The Solar Temple

by | October 10, 2021

By James Haught

The Rev. Jim Jones led 900 fervent believers into mass murder-suicide at Jonestown in 1977. Many swallowed cyanide and gave it to their children.

Ohio cult leader Jeffrey Lundgren made a human sacrifice of a family of five in 1989. Then he and his followers wandered through West Virginia, Missouri and California before being caught and convicted of murder.

David Koresh led 85 adherents to fiery death at his Bible prophecy compound at Waco, Texas.

Yahweh ben Yahweh, founder of the black Temple of Love in Florida, ordered his aides to kill “white devils” and backsliders. Victims’ ears were brought to Yahweh. Seven sect leaders were convicted in 1992 of 14 murders.

At the Hare Krishna “golden temple” near Moundsville, murders were plotted, and two swamis were convicted.

Ervil LeBaron, leader of the Church of the First Born of the Lamb of God, ordered his 13 wives, 54 children and various lieutenants to kill “false prophets” and dissenters in the U.S. Southwest. Since LeBaron died in prison in 1982, more than a dozen of his disciples have been shot to death in sect rivalry.

Then the dilemma of deadly cults surfaced again. In western Switzerland, 48 members of a sect known as the Solar Temple, and also as the Cross and the Rose, died in a mass murder-suicide.

Many of the victims were found in a secret underground chapel lined with mirrors. Bodies in ceremonial robes were in a circle, feet together, heads outward, most with plastic bags tied over their heads, which bore bullet wounds. Other victims were in three ski chalets. Several dead children were lying together. The tragedy was found by officers rushing to fight fires which had been ignited by remote-control devices. Farewell letters said the believers were “leaving this earth” to escape “hypocrisies and oppression of this world.”

Simultaneously, in Quebec, fire ignited by a timer killed four people at a different branch of the Solar Temple. The Canadian group had been stockpiling weapons to prepare for the end of the world. The cult leader had pleaded guilty to weapons conspiracy in 1993 and had gone to Switzerland. One of his disciples was charged with trying to buy guns with silencers — instruments with no purpose except covert murder.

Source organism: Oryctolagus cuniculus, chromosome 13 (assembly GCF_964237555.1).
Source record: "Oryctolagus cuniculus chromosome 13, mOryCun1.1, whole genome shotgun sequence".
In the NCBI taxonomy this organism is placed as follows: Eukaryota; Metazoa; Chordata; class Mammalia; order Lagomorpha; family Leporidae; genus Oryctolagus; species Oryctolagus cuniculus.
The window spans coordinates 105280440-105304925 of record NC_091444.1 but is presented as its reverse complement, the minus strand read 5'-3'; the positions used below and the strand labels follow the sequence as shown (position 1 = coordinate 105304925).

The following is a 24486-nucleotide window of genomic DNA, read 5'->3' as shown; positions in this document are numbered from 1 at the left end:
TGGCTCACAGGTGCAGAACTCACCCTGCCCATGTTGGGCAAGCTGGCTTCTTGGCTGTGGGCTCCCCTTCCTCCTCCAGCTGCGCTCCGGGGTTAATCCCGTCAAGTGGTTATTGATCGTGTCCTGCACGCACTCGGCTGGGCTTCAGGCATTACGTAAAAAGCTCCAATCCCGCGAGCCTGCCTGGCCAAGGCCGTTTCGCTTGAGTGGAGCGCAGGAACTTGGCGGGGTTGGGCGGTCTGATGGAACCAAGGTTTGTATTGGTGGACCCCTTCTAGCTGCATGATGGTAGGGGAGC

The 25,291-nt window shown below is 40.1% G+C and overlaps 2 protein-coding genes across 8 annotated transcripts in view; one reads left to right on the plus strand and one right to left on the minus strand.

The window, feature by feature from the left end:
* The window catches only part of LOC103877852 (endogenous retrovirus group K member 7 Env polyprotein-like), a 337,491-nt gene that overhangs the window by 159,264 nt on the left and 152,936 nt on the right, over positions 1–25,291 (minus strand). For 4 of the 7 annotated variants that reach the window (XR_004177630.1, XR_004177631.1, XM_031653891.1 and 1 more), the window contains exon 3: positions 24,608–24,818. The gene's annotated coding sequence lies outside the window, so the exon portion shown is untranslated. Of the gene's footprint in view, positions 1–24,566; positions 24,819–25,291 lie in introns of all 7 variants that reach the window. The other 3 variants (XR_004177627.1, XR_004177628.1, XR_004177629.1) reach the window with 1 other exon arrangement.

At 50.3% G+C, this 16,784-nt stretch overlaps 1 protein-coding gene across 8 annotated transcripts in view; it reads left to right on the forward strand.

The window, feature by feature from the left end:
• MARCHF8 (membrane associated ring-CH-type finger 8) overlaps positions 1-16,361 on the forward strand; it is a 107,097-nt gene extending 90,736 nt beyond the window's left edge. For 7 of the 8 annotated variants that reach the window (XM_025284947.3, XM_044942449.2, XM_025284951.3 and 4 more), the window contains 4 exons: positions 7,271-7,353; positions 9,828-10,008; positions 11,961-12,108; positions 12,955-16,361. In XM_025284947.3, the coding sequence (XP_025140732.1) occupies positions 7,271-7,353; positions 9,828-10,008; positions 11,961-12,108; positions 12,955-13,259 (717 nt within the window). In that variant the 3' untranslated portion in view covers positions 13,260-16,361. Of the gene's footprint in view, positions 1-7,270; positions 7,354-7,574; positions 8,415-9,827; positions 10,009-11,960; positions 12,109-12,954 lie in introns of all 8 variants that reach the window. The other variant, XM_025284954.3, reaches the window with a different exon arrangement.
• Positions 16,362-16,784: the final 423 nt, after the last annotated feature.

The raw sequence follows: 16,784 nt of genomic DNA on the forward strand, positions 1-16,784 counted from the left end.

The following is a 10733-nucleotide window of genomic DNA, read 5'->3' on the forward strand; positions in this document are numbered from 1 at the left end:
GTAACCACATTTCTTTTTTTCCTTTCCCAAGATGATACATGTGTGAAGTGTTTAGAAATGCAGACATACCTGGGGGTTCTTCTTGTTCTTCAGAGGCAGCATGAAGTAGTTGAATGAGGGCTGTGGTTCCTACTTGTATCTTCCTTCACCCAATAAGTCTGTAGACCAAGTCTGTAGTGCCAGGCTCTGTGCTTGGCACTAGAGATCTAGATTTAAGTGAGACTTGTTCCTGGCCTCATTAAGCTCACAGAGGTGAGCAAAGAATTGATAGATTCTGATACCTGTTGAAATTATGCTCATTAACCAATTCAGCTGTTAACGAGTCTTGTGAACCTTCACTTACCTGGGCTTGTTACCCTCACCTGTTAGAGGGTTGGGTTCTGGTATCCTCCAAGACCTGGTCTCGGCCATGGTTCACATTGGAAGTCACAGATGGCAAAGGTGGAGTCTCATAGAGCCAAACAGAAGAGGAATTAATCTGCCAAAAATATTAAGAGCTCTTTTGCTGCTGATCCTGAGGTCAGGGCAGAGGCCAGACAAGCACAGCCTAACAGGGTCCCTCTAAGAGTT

Good Lord! What possesses some people, to make them believe crackpot gurus so intensely that they’re willing to kill rivals, strangers, their own children and themselves? This recurring pattern defies comprehension.

There may be as many as 2,000 religious groups in North America that can be classified as cults, according to Connecticut analyst Kevin Garvey. (A cult differs from other churches in that it’s usually controlled by a single charismatic leader, and the members isolate themselves from the world.) If only 1 percent of those 2,000 resort to killing, that’s still a serious threat.

How can society be protected from potentially dangerous “fringies” — and what can be done to rescue the naive, vulnerable people who are drawn into such groups? The only method we can see is constant warnings.

America has watchdog groups such as the Cult Awareness Network which issue information about irrational cliques. These warnings should be disseminated as widely as possible. Maybe they’ll dissuade some trusting souls from joining secretive sects that end up as horror stories.

(Haught is editor emeritus of West Virginia’s largest newspaper, The Charleston Gazette-Mail, and a senior editor of Free Inquiry magazine. This article originally appeared in Free Inquiry, winter 1994.)

— 

*Associates and resources listing last updated May 31, 2020.*

Canadian Atheist Associates: Godless Mom, Nice Mangoes, Sandwalk, Brainstorm Podcast, Left at the Valley, Life, the Universe & Everything Else, The Reality Check, Bad Science Watch, British Columbia Humanist Association, Dying With Dignity Canada, Canadian Secular Alliance, Centre for Inquiry Canada, Kelowna Atheists, Skeptics, and Humanists Association.

— 

Other National/Local Resources: Association humaniste du Québec, Atheist Freethinkers, Central Ontario Humanist Association, Comox Valley Humanists, Grey Bruce Humanists, Halton-Peel Humanist Community, Hamilton Humanists, Humanist Association of London, Humanist Association of Ottawa, Humanist Association of Toronto, Humanists, Atheists and Agnostics of Manitoba, Ontario Humanist Society, Secular Connextions Seculaire, Secular Humanists in Calgary, Society of Free Thinkers (Kitchener-Waterloo/Cambridge/Guelph), Thunder Bay Humanists, Toronto Oasis, Victoria Secular Humanist Association.